Monday, September 13, 2010

McCaw's 52nd test as captain has records at stake
NZPA - (10/09/2010)
Welcome milestones, unwanted records, a World Cup countdown and a devastating earthquake ensure the Tri-Nations rugby test between the All Blacks and Wallabies here tomorrow night is not a mundane rugby exercise.

The third trans-Tasman test of 2010 contains enough subplots to pique the interest despite trophies no longer being a motivating factor because the All Blacks have already secured the Bledisloe Cup and Tri-Nations silverware.

Instead they are driven on several fronts. There is potential to become the first team to compete the Tri-Nations unbeaten since it increased to six matches per side in 2006 and extend their winning current winning sequence to 15, three short of little Lithuania's world record.

Another victory in Sydney -- the last venue they lost to Robbie Deans' Wallabies in 2008 -- will also condemn Australia to their worst trans-Tasman losing streak since 1936-47, 10 games and counting.

Throw in the usual fear of failure -- accentuated by a desire to please their struggling compatriots in Canterbury, post last weekend's earthquake -- plus a realisation the World Cup is less than a year away from starting and the pressure on the All Blacks is as acute as ever.

Richie McCaw, who collects another accolade when he overtakes Sean Fitzpatrick's record of 51 tests as All Blacks captain tomorrow, acknowledged all those distractions as they squad completed their preparations.

"It's always there," he said of the spectre of the World Cup, the only tournament that seemingly matters to New Zealand fans. In the back of your mind the goal is to be ready to play in 12 months time at your peak, that's what we're working towards."

The planning continues tomorrow (2200 start time NZT) when the All Blacks contemplate life temporarily without the injured Daniel Carter and discover if Aaron Cruden might be the long-term back-up plan if, heaven forbid, the world's premier first five-eighth is crocked 12 months from now.

The versatile Victor Vito earns his first start against the Wallabies as the coaching trio assess his merits as a future Chris Masoe, their utility loose forward in France four years ago, while Israel Dagg follows Cory Jane's career path from a specialist fullback to a run-on wing.

While the All Blacks have made five changes to the side who regained the Tri-Nations crown against South Africa in Soweto last month, Deans has understandably kept faith in the line-up that broke a 47-year hoodoo on the South African high veld in Bloemfontein last weekend, although not before giving the coach palpitations as they bombed a 31-6 lead.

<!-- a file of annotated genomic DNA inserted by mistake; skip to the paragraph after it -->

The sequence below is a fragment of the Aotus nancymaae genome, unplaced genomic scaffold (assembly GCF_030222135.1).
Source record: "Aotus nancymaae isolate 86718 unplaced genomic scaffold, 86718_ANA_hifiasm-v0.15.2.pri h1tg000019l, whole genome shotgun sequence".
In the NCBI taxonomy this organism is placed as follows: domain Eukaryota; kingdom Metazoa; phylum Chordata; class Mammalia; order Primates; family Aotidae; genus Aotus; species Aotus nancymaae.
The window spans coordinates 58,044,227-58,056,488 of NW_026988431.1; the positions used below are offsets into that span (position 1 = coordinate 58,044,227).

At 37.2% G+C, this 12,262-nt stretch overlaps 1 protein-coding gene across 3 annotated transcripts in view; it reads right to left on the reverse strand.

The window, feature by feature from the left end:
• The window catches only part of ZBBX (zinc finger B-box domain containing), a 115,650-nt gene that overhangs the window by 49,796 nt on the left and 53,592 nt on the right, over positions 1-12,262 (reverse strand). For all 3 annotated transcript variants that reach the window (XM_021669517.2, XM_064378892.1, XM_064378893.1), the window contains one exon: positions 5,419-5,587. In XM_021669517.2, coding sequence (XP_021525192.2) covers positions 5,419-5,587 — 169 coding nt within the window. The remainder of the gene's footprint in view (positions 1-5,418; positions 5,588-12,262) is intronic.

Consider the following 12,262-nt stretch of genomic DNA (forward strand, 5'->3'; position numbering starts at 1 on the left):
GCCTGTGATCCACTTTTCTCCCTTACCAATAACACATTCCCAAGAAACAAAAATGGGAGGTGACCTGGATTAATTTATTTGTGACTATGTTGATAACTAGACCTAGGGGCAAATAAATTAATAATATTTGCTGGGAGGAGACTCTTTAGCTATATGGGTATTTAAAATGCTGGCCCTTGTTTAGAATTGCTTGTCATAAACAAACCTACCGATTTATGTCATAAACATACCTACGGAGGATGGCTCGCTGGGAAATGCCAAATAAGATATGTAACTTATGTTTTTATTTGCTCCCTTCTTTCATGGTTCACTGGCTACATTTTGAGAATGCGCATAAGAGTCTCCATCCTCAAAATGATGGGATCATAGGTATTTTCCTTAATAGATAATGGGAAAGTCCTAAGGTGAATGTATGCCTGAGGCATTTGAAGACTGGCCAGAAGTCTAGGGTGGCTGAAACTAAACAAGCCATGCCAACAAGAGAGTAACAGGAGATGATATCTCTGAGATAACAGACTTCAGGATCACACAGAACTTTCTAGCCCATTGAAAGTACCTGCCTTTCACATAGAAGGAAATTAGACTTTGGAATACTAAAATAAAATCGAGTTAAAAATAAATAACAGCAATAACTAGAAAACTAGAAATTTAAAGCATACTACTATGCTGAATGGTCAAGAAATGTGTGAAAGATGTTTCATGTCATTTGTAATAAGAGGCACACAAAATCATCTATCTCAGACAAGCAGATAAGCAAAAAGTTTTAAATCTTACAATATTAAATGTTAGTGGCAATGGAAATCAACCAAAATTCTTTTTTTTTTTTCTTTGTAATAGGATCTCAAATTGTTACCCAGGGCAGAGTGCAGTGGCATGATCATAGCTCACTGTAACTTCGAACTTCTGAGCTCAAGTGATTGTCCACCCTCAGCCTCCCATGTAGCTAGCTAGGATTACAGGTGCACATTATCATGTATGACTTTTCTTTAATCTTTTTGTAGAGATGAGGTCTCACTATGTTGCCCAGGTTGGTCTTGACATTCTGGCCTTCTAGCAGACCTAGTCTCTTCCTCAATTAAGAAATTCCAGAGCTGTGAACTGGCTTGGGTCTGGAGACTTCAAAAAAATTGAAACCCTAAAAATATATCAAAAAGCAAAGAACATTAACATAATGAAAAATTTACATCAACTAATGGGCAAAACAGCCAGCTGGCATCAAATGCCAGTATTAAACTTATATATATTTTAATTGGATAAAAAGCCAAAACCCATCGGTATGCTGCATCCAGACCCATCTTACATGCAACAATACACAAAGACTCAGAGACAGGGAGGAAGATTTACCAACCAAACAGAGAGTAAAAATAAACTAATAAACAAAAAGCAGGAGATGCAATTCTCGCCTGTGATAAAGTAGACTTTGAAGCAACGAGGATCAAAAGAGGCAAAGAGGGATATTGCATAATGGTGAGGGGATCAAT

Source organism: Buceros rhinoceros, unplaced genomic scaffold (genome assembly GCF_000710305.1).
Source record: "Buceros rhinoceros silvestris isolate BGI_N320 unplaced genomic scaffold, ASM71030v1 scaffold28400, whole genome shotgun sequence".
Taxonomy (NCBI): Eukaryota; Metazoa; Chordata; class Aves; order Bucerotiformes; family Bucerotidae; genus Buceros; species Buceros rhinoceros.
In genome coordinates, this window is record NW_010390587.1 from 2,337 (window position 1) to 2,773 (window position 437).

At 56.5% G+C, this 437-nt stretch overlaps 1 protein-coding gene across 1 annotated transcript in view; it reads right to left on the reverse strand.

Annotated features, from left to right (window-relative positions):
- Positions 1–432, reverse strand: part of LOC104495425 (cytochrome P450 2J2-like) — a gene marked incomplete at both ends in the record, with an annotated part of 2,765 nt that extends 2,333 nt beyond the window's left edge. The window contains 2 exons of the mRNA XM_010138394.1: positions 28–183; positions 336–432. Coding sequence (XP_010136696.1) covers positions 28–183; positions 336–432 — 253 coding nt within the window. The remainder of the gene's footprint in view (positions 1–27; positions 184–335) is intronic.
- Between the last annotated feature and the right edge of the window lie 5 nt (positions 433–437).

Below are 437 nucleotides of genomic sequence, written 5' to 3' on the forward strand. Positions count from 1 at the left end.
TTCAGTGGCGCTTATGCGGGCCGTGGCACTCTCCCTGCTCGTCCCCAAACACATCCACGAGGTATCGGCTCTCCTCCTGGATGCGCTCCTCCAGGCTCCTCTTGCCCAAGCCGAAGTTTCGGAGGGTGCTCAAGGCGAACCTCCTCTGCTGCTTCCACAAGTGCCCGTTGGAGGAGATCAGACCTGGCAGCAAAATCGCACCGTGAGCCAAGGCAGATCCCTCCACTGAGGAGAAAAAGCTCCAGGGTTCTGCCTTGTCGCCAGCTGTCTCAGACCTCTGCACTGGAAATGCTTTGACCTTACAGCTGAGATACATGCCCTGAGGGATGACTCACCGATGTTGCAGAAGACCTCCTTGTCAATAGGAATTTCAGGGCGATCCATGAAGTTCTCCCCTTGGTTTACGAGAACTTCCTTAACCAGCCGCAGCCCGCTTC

The Wallabies eventually won 41-39 although history suggests it is not a good omen. Under Deans, Australia have a woeful record of racking up victories, with five in a row in 2008 representing a low benchmark.

Asked whether the squad had renewed belief after their heroics in Bloemfontein, Deans was guarded, aware his side had conceded 83 points in two tests against a Springboks side on the slide.

"I hope so, but we have to add some substance to it," he said."We've shown that promise previously. When you get up in games that are tenuous it does add to your core. The key now is to turn it into a habit."

Deans at least has the security of knowing his playmaker Quade Cooper has committed to the jersey until the end of the World Cup, a pleasing development today after the Tokoroa-born Queenslander's flirtation with the National Rugby League (NRL).

The match-up between Cooper, who plays his first Bledisloe Cup test after missing the matches in Melbourne and Christchurch through suspension, and the diminutive Cruden is an obvious focal point given their enterprising attack is offset by dubious defence.

It is no secret both sides will target their opposing first five-eighth's defensive channel although McCaw warned the All Blacks could not overplay their hand.

"If you get hell bent on attacking one area it's pretty easy for the opposition to shore that up and you forget about other areas," he said."You've got to have your balance dead right. If you do that then sometimes you can isolate guys that are not so good on defence."

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